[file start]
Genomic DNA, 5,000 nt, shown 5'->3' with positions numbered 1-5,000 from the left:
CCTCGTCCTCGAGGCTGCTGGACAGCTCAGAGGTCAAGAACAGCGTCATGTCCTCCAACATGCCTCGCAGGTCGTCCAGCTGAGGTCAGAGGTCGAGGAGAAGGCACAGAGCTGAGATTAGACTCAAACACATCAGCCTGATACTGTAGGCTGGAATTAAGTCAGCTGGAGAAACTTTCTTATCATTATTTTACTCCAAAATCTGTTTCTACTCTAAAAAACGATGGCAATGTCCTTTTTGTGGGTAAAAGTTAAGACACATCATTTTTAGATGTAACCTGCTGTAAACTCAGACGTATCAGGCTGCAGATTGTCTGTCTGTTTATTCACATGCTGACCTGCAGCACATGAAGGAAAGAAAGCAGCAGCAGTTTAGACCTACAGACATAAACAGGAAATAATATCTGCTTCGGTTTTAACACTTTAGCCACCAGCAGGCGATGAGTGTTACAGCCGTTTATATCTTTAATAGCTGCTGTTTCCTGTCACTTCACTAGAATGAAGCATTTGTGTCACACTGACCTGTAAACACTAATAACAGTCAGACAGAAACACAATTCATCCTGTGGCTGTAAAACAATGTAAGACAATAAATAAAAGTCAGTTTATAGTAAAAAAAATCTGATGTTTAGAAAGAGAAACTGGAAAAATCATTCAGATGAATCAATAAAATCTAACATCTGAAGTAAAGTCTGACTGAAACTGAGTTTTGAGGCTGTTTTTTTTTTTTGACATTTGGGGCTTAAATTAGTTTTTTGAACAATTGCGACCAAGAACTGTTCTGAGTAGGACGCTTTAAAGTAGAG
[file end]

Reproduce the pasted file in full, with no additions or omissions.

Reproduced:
Genomic DNA, 5,000 nt, shown 5'->3' with positions numbered 1-5,000 from the left:
CCTCGTCCTCGAGGCTGCTGGACAGCTCAGAGGTCAAGAACAGCGTCATGTCCTCCAACATGCCTCGCAGGTCGTCCAGCTGAGGTCAGAGGTCGAGGAGAAGGCACAGAGCTGAGATTAGACTCAAACACATCAGCCTGATACTGTAGGCTGGAATTAAGTCAGCTGGAGAAACTTTCTTATCATTATTTTACTCCAAAATCTGTTTCTACTCTAAAAAACGATGGCAATGTCCTTTTTGTGGGTAAAAGTTAAGACACATCATTTTTAGATGTAACCTGCTGTAAACTCAGACGTATCAGGCTGCAGATTGTCTGTCTGTTTATTCACATGCTGACCTGCAGCACATGAAGGAAAGAAAGCAGCAGCAGTTTAGACCTACAGACATAAACAGGAAATAATATCTGCTTCGGTTTTAACACTTTAGCCACCAGCAGGCGATGAGTGTTACAGCCGTTTATATCTTTAATAGCTGCTGTTTCCTGTCACTTCACTAGAATGAAGCATTTGTGTCACACTGACCTGTAAACACTAATAACAGTCAGACAGAAACACAATTCATCCTGTGGCTGTAAAACAATGTAAGACAATAAATAAAAGTCAGTTTATAGTAAAAAAAATCTGATGTTTAGAAAGAGAAACTGGAAAAATCATTCAGATGAATCAATAAAATCTAACATCTGAAGTAAAGTCTGACTGAAACTGAGTTTTGAGGCTGTTTTTTTTTTTTGACATTTGGGGCTTAAATTAGTTTTTTGAACAATTGCGACCAAGAACTGTTCTGAGTAGGACGCTTTAAAGTAGAG